There was also talk of an intervention, that senior Republicans who backed Trump, including Republican National Committee head Reince Priebus, former New York City mayor Rudy Giuliani and former House Speaker Newt Gingrich, hope to convince him to reset his campaign and get back on message, NBC News reported.

And in the wake of the barrage of negative headlines, Republican defections and bad poll numbers, ABC News reported that senior party officials have become so frustrated with Trump, they've actually begun exploring their options to replace him on the ballot if he withdraws from the race.

And withdrawal would be the only way that Trump would no longer be the Republican candidate because any attempt to force him to leave would likely be futile.

Some have suggested there is a possibility, however small, that members of the Republican National Committee could force Trump out. They point to Rule 9 of the party bylaws, which says the committee is "authorized and empowered to fill any and all vacancies which may occur by reason of death, declination, or otherwise." 

They argue the word "otherwise" may give the committee some wiggle room, and that the candidacy could be declared vacant because leading members of the committee feel Trump is unfit to lead.

Former Speaker of the House Newt Gingrich is one of the senior Republicans hoping to help Trump reset his campaign, according to reports. (John Locher/Associated Press)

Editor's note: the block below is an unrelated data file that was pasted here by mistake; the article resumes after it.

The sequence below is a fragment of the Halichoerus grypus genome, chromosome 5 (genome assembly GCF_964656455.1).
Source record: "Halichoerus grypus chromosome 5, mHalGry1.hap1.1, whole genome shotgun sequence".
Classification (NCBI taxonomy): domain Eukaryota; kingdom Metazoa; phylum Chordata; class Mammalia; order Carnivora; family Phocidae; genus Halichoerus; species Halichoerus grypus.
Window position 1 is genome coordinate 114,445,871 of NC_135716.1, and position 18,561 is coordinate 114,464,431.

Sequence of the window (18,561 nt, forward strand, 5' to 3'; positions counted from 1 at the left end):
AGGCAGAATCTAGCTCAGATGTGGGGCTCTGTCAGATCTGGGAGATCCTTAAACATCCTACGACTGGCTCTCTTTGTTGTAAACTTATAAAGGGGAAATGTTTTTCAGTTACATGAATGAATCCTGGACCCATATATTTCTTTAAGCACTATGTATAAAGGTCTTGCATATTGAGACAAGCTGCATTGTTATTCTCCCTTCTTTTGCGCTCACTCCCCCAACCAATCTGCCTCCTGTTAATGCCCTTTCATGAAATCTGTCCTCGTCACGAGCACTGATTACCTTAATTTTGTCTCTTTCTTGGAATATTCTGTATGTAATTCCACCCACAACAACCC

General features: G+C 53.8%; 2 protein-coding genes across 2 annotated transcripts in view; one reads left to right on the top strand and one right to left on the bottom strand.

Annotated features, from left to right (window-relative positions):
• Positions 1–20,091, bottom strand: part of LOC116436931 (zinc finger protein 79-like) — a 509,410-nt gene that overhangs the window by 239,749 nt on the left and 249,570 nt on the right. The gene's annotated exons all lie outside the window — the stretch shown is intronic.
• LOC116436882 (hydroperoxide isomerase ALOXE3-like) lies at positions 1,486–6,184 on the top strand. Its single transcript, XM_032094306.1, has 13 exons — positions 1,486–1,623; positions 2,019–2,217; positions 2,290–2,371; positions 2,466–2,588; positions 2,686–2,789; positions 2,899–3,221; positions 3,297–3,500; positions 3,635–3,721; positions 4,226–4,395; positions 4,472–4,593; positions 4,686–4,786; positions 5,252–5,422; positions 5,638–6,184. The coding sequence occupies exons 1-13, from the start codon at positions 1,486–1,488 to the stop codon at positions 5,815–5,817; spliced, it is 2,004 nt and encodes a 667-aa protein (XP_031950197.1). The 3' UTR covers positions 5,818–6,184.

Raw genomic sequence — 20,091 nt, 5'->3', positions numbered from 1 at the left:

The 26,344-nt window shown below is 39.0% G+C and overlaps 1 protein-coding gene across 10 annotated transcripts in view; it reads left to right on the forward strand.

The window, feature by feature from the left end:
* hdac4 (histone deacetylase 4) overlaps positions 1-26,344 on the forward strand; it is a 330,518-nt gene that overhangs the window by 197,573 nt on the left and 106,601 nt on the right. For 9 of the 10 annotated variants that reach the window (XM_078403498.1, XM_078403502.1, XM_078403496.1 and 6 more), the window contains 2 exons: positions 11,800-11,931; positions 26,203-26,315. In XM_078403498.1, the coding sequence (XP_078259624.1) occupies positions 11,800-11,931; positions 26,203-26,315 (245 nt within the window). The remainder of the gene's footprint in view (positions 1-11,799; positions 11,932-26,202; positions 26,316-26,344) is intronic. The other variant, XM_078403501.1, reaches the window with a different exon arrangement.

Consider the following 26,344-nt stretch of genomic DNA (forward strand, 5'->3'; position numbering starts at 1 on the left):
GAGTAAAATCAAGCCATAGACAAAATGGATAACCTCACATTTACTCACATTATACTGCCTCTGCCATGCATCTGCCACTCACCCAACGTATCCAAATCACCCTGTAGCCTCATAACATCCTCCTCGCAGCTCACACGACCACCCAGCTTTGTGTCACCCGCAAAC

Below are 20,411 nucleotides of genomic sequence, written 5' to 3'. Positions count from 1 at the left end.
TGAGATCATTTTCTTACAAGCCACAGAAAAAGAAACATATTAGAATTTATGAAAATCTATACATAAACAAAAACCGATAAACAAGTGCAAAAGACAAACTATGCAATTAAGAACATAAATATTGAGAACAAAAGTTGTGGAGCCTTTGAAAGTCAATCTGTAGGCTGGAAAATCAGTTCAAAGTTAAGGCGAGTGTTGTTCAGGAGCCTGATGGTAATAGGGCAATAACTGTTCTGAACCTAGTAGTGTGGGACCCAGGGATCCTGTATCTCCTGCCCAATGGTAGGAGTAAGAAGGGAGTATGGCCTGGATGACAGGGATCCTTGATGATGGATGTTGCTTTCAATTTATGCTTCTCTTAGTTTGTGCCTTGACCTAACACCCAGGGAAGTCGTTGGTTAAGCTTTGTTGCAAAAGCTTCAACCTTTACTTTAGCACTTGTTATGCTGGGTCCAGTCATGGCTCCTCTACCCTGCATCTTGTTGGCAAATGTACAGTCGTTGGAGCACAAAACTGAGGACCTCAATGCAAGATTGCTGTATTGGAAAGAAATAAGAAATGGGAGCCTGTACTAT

But James Bopp, a top U.S. constitutional scholar and conservative attorney, firmly rejects that notion. 

"There is no authority under our rules to remove a candidate, period," Bopp said. "It doesn't matter what the reason. How compelling or not. There's no authority to do that." 

But what if Trump decided to throw in the towel? 

Any vacancy would be filled either by reconvening the national convention — highly unlikely — or by the Republican National Committee, said Joshua Putnam, political science professor at the University of Georgia.

'Choose anybody they wanted'

In the case of the latter, the three committee members from each state would be responsible for choosing a replacement. 

"They could choose anybody they wanted," said Hans Noel, an associate professor of political science at Georgetown University. "Of course they need to choose someone who will appear to be legitimate."

That means Trump's running mate Mike Pence would be a strong contender, as would any of the party's former candidates.

But the process would be further complicated by the fact that each state has its own set of electoral rules and deadlines.

In the unlikely event Trump were to withdraw from the campaign, his vice-presidential candidate, Indiana Governor Mike Pence, would likely be a strong contender to replace him. (Steve Helber/Associated Press)

"This is a very complicated question that involves the state law of every state and District of Columbia," Bopp said. "What happens when you have a vacancy? How is it filled and what are the legal requirements to get on the ballot in each one of those states?"

But if Trump is actually thinking about calling it quits — a big "if" indeed — his fundraising numbers for July might give him pause. His campaign took in $80 million for the month, not far off Clinton's $90-million haul.

And despite all the chatter and speculation, it's still very early in the race. 

 "We are in August people," Amy Walter wrote for the Cook Political Report. "There is a long way to go until November."

About the Author

Mark Gollom

Reporter

Mark Gollom is a Toronto-based reporter with CBC News. He covers Canadian and U.S. politics and current affairs.